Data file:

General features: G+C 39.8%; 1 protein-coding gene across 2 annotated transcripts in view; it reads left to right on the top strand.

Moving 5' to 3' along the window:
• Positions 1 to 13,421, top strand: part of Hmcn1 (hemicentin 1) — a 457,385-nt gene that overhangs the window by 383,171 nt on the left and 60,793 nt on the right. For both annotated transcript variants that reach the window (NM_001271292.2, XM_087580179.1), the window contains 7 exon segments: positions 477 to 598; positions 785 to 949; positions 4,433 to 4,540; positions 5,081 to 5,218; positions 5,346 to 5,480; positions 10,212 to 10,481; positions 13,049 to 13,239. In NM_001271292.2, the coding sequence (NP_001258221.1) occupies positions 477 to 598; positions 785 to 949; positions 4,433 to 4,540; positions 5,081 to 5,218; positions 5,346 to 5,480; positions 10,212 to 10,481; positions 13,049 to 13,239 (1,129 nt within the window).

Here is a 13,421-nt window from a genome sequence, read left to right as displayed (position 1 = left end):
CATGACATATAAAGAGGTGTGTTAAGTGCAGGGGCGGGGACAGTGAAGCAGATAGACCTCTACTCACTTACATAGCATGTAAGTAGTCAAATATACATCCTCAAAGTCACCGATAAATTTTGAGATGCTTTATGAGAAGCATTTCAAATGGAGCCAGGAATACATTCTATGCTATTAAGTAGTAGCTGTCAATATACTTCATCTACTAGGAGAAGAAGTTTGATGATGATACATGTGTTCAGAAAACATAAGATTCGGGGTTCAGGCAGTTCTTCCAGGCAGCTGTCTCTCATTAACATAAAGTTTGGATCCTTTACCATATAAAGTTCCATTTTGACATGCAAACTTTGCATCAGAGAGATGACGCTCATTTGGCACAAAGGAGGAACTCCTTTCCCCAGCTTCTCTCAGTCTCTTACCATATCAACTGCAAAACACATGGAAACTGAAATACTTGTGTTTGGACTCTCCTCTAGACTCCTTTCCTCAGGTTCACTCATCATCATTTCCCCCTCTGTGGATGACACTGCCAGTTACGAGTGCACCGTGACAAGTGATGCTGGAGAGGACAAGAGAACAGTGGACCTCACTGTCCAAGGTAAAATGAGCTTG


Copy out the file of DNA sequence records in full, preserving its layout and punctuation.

General features: G+C 39.8%; 1 protein-coding gene across 2 annotated transcripts in view; it reads left to right on the top strand.

Moving 5' to 3' along the window:
• Positions 1 to 13,421, top strand: part of Hmcn1 (hemicentin 1) — a 457,385-nt gene that overhangs the window by 383,171 nt on the left and 60,793 nt on the right. For both annotated transcript variants that reach the window (NM_001271292.2, XM_087580179.1), the window contains 7 exon segments: positions 477 to 598; positions 785 to 949; positions 4,433 to 4,540; positions 5,081 to 5,218; positions 5,346 to 5,480; positions 10,212 to 10,481; positions 13,049 to 13,239. In NM_001271292.2, the coding sequence (NP_001258221.1) occupies positions 477 to 598; positions 785 to 949; positions 4,433 to 4,540; positions 5,081 to 5,218; positions 5,346 to 5,480; positions 10,212 to 10,481; positions 13,049 to 13,239 (1,129 nt within the window).

Here is a 13,421-nt window from a genome sequence, read left to right as displayed (position 1 = left end):
CATGACATATAAAGAGGTGTGTTAAGTGCAGGGGCGGGGACAGTGAAGCAGATAGACCTCTACTCACTTACATAGCATGTAAGTAGTCAAATATACATCCTCAAAGTCACCGATAAATTTTGAGATGCTTTATGAGAAGCATTTCAAATGGAGCCAGGAATACATTCTATGCTATTAAGTAGTAGCTGTCAATATACTTCATCTACTAGGAGAAGAAGTTTGATGATGATACATGTGTTCAGAAAACATAAGATTCGGGGTTCAGGCAGTTCTTCCAGGCAGCTGTCTCTCATTAACATAAAGTTTGGATCCTTTACCATATAAAGTTCCATTTTGACATGCAAACTTTGCATCAGAGAGATGACGCTCATTTGGCACAAAGGAGGAACTCCTTTCCCCAGCTTCTCTCAGTCTCTTACCATATCAACTGCAAAACACATGGAAACTGAAATACTTGTGTTTGGACTCTCCTCTAGACTCCTTTCCTCAGGTTCACTCATCATCATTTCCCCCTCTGTGGATGACACTGCCAGTTACGAGTGCACCGTGACAAGTGATGCTGGAGAGGACAAGAGAACAGTGGACCTCACTGTCCAAGGTAAAATGAGCTTG